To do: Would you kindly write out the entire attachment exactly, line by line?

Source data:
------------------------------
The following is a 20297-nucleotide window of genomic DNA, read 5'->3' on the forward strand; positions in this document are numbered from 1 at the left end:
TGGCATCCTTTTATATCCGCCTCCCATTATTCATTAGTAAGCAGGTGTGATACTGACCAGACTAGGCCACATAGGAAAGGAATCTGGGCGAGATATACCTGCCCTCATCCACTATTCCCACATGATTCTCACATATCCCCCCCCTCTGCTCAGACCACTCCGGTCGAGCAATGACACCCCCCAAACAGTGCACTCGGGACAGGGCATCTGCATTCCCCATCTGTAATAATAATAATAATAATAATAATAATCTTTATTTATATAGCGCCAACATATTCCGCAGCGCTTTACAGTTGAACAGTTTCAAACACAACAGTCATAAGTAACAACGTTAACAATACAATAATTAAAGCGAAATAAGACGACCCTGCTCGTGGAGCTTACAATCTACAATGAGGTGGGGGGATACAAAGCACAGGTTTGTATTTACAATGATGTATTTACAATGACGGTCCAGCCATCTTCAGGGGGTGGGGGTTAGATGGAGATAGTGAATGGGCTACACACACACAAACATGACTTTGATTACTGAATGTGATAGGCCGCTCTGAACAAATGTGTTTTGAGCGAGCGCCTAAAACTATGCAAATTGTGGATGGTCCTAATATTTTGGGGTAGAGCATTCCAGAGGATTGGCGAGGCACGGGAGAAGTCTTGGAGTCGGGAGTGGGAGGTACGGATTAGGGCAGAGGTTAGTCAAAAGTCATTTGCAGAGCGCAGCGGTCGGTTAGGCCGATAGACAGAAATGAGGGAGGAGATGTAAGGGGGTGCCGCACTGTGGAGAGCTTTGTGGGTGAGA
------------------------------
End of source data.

The following is a 20297-nucleotide window of genomic DNA, read 5'->3' on the forward strand; positions in this document are numbered from 1 at the left end:
TGGCATCCTTTTATATCCGCCTCCCATTATTCATTAGTAAGCAGGTGTGATACTGACCAGACTAGGCCACATAGGAAAGGAATCTGGGCGAGATATACCTGCCCTCATCCACTATTCCCACATGATTCTCACATATCCCCCCCCTCTGCTCAGACCACTCCGGTCGAGCAATGACACCCCCCAAACAGTGCACTCGGGACAGGGCATCTGCATTCCCCATCTGTAATAATAATAATAATAATAATAATAATCTTTATTTATATAGCGCCAACATATTCCGCAGCGCTTTACAGTTGAACAGTTTCAAACACAACAGTCATAAGTAACAACGTTAACAATACAATAATTAAAGCGAAATAAGACGACCCTGCTCGTGGAGCTTACAATCTACAATGAGGTGGGGGGATACAAAGCACAGGTTTGTATTTACAATGATGTATTTACAATGACGGTCCAGCCATCTTCAGGGGGTGGGGGTTAGATGGAGATAGTGAATGGGCTACACACACACAAACATGACTTTGATTACTGAATGTGATAGGCCGCTCTGAACAAATGTGTTTTGAGCGAGCGCCTAAAACTATGCAAATTGTGGATGGTCCTAATATTTTGGGGTAGAGCATTCCAGAGGATTGGCGAGGCACGGGAGAAGTCTTGGAGTCGGGAGTGGGAGGTACGGATTAGGGCAGAGGTTAGTCAAAAGTCATTTGCAGAGCGCAGCGGTCGGTTAGGCCGATAGACAGAAATGAGGGAGGAGATGTAAGGGGGTGCCGCACTGTGGAGAGCTTTGTGGGTGAGA